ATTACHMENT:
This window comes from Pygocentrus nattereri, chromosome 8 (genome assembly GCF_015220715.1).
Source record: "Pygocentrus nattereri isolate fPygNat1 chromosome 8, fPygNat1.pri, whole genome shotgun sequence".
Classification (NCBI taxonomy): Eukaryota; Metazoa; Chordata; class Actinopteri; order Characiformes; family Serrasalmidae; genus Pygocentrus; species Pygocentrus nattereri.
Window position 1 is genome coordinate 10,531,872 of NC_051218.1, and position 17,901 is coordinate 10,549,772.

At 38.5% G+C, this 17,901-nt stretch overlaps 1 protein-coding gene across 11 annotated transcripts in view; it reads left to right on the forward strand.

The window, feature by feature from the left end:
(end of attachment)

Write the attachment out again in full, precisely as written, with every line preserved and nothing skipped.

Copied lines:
This window comes from Pygocentrus nattereri, chromosome 8 (genome assembly GCF_015220715.1).
Source record: "Pygocentrus nattereri isolate fPygNat1 chromosome 8, fPygNat1.pri, whole genome shotgun sequence".
Classification (NCBI taxonomy): Eukaryota; Metazoa; Chordata; class Actinopteri; order Characiformes; family Serrasalmidae; genus Pygocentrus; species Pygocentrus nattereri.
Window position 1 is genome coordinate 10,531,872 of NC_051218.1, and position 17,901 is coordinate 10,549,772.

At 38.5% G+C, this 17,901-nt stretch overlaps 1 protein-coding gene across 11 annotated transcripts in view; it reads left to right on the forward strand.

The window, feature by feature from the left end: